Why art in the middle of nowhere? Nowhere is just down the road in my sparsely populated western state. As a pretty shy person, the middle of nowhere is as close to heaven as one can get on earth, so making art out here suits me well.
I’m inspired by land art, yet I have no desire to scar the land any more than we humans already have. Scarring the land is a reality in our modern lives as we extract resources from the earth and capture sun and wind to power our homes, cars and gadgets. My aim is not to comment on the good vs. evil of resource use, but rather to create installations that leave little trace as to their presence.
The middle of nowhere is also a state of mind. I’ve been in an urban center and felt the same sense of solitude I have in the vast prairie. The middle of nowhere has also manifest itself in me as a deep loneliness, regardless of the geographic location.
Born in Kansas and raised in rural southeastern Colorado, my adventures out in the middle of nowhere have never been very far away. While growing up my family took many road trips, either for a day or for weeks, around the West. We always got out of the car and explored, finding all sorts of interesting things with fascinating shapes and histories unknown. I grew to love the vast wide-open spaces and skies, along with the treasures to be found on the ground and the ancient and contemporary stories lived out around the area. Driving back and forth from home to college at the University of Kansas on the eastern side of the state, I spent hours on the long stretches of land and sky gazing at the clouds, the fields, the colors and the seemingly endless line of highway in front of me.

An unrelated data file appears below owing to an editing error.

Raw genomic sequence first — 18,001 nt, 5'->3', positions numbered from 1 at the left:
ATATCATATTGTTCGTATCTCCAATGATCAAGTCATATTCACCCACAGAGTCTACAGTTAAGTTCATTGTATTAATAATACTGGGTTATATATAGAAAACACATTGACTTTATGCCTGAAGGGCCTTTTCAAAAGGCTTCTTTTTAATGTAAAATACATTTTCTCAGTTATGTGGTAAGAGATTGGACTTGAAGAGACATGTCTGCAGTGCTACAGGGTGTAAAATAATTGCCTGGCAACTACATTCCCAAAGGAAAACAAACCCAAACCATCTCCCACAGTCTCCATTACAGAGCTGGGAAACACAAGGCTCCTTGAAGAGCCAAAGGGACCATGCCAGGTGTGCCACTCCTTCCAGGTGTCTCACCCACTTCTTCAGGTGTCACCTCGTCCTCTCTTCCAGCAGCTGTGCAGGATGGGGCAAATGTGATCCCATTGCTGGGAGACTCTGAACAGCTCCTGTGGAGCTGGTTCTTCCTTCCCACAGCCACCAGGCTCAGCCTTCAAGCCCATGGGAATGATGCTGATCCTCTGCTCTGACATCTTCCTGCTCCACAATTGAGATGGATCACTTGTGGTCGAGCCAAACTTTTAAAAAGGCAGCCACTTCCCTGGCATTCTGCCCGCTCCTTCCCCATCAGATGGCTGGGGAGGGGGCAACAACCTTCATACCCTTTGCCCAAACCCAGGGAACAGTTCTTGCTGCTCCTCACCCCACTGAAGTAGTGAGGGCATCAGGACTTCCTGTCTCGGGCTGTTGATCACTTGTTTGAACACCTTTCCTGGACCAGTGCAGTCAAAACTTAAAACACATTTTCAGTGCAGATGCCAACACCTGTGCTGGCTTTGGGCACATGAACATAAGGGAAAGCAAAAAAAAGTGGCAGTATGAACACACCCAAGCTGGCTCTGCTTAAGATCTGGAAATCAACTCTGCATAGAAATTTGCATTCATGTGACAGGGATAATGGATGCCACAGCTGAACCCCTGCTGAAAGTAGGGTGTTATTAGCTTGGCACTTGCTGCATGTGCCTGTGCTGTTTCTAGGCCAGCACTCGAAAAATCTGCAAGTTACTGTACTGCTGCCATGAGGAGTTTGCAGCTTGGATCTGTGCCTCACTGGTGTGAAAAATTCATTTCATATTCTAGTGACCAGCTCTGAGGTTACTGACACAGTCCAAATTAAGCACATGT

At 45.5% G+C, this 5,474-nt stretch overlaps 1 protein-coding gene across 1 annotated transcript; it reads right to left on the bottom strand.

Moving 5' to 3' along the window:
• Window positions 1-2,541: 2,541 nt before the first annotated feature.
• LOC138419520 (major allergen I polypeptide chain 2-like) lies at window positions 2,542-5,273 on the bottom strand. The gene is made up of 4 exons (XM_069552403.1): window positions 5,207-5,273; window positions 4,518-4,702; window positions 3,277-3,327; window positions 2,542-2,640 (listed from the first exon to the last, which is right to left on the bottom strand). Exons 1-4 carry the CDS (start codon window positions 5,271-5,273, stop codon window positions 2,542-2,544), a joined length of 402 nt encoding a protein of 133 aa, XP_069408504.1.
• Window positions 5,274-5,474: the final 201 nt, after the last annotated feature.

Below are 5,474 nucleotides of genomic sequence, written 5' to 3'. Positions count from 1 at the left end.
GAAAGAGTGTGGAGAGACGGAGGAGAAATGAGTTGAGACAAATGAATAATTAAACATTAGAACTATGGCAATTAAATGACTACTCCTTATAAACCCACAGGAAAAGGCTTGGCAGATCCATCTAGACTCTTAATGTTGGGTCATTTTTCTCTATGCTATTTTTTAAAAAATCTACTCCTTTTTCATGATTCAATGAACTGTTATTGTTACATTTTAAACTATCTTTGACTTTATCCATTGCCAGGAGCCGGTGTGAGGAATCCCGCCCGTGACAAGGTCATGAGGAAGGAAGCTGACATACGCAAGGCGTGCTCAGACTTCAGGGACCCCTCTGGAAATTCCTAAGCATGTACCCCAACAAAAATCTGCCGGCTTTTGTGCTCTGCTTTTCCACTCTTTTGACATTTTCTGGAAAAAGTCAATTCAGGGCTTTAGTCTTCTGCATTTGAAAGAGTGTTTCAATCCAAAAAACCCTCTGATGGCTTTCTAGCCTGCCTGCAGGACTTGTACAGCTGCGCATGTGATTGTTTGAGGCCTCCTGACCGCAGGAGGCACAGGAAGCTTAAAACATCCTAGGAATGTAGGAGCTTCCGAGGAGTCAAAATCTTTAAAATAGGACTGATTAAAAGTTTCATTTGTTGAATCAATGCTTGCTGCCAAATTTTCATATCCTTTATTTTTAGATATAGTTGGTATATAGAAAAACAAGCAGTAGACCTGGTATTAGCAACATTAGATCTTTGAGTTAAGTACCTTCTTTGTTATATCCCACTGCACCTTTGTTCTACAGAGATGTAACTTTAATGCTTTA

After living in the South and along the East Coast for a decade while my husband served in the USMC, we longed for the open space of the West again and landed back in Colorado for a time, then moved north to Wyoming in 2001.
Recently I came to a fork in the road of my artistic journey after 20+ years of making coiled vessels, and the questions “What compels me to create? Is it the final product or the process?” kept haunting my thoughts. Process won the argument over product, but what to do with two decades of work and accomplishments? Dispose of all the experience and technique? What now?
Instead of the fork in the road requiring a hard turn, it turned out to be a gradual curve. A pilgrimage to the Spiral Jetty with my husband and daughter (photo of her and I on the iconic work below), studying land and environmental artists, and reflections on the land and environmental issues facing us here in the West inspired me to focus on a process that quenched my creative thirst yet was not directed toward creating permanent art objects.
Many of my coiled vessels included dried plant materials from my garden – now some of these natural materials form the basis of my work along with leather, copper and other assorted materials. Placed in the environment, these objects are not meant to be seen and experienced by an audience, but are intimate ephemeral works that I capture with a photo and geographic coordinates.
How can we make the audience a partner in adventure instead of a consumer? – Frie Leysen
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